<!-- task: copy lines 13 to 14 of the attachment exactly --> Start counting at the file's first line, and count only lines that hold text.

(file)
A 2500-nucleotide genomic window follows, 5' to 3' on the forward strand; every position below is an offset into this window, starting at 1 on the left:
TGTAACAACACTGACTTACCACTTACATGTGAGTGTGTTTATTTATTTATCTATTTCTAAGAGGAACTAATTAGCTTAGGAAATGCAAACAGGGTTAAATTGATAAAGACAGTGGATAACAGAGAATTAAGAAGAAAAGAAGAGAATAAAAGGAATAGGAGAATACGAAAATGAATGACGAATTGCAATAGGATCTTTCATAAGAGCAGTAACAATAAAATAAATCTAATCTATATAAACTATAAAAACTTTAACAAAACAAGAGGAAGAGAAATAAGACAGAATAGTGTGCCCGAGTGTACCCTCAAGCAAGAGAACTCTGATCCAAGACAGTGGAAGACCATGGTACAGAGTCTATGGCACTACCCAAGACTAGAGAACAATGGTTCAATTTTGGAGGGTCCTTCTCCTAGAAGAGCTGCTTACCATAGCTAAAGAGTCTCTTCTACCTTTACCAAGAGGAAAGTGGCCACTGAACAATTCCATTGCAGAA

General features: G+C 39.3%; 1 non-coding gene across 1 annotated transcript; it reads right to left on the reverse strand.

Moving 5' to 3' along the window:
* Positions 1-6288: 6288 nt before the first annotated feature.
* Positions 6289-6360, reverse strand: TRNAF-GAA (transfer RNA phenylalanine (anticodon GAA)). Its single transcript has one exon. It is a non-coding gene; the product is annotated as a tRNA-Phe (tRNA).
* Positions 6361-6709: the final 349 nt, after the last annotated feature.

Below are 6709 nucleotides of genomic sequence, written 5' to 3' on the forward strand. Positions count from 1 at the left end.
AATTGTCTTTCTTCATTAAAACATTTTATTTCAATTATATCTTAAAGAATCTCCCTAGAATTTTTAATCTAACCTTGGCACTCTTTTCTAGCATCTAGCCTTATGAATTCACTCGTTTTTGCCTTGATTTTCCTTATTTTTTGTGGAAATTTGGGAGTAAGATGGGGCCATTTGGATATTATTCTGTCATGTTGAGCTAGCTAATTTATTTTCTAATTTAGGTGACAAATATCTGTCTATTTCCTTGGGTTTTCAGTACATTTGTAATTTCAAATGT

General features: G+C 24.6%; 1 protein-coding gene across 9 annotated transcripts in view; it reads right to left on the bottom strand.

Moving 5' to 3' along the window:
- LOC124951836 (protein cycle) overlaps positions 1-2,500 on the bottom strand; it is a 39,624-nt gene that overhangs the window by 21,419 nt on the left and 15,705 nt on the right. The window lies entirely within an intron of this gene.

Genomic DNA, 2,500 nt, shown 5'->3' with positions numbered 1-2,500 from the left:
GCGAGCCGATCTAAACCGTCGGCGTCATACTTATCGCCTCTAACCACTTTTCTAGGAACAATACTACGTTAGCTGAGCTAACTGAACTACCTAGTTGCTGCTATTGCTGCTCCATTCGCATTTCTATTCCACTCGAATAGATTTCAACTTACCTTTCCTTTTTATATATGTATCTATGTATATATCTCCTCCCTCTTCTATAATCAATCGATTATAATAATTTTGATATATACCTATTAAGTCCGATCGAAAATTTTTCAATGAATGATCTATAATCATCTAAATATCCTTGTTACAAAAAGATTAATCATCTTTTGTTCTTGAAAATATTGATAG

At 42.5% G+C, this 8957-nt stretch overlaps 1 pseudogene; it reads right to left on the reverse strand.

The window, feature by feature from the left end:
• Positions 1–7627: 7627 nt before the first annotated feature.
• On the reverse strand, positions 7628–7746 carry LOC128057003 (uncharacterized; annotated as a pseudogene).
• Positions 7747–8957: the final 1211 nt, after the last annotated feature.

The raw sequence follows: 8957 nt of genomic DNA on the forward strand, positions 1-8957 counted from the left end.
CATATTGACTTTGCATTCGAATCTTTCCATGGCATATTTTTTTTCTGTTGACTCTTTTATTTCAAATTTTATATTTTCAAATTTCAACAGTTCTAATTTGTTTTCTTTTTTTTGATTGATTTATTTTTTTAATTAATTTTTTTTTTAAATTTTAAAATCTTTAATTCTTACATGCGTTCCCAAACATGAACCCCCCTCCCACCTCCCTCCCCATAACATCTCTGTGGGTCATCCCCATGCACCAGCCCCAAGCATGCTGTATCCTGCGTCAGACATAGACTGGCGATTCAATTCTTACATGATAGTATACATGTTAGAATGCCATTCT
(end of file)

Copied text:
Genomic DNA, 2,500 nt, shown 5'->3' with positions numbered 1-2,500 from the left:
GCGAGCCGATCTAAACCGTCGGCGTCATACTTATCGCCTCTAACCACTTTTCTAGGAACAATACTACGTTAGCTGAGCTAACTGAACTACCTAGTTGCTGCTATTGCTGCTCCATTCGCATTTCTATTCCACTCGAATAGATTTCAACTTACCTTTCCTTTTTATATATGTATCTATGTATATATCTCCTCCCTCTTCTATAATCAATCGATTATAATAATTTTGATATATACCTATTAAGTCCGATCGAAAATTTTTCAATGAATGATCTATAATCATCTAAATATCCTTGTTACAAAAAGATTAATCATCTTTTGTTCTTGAAAATATTGATAG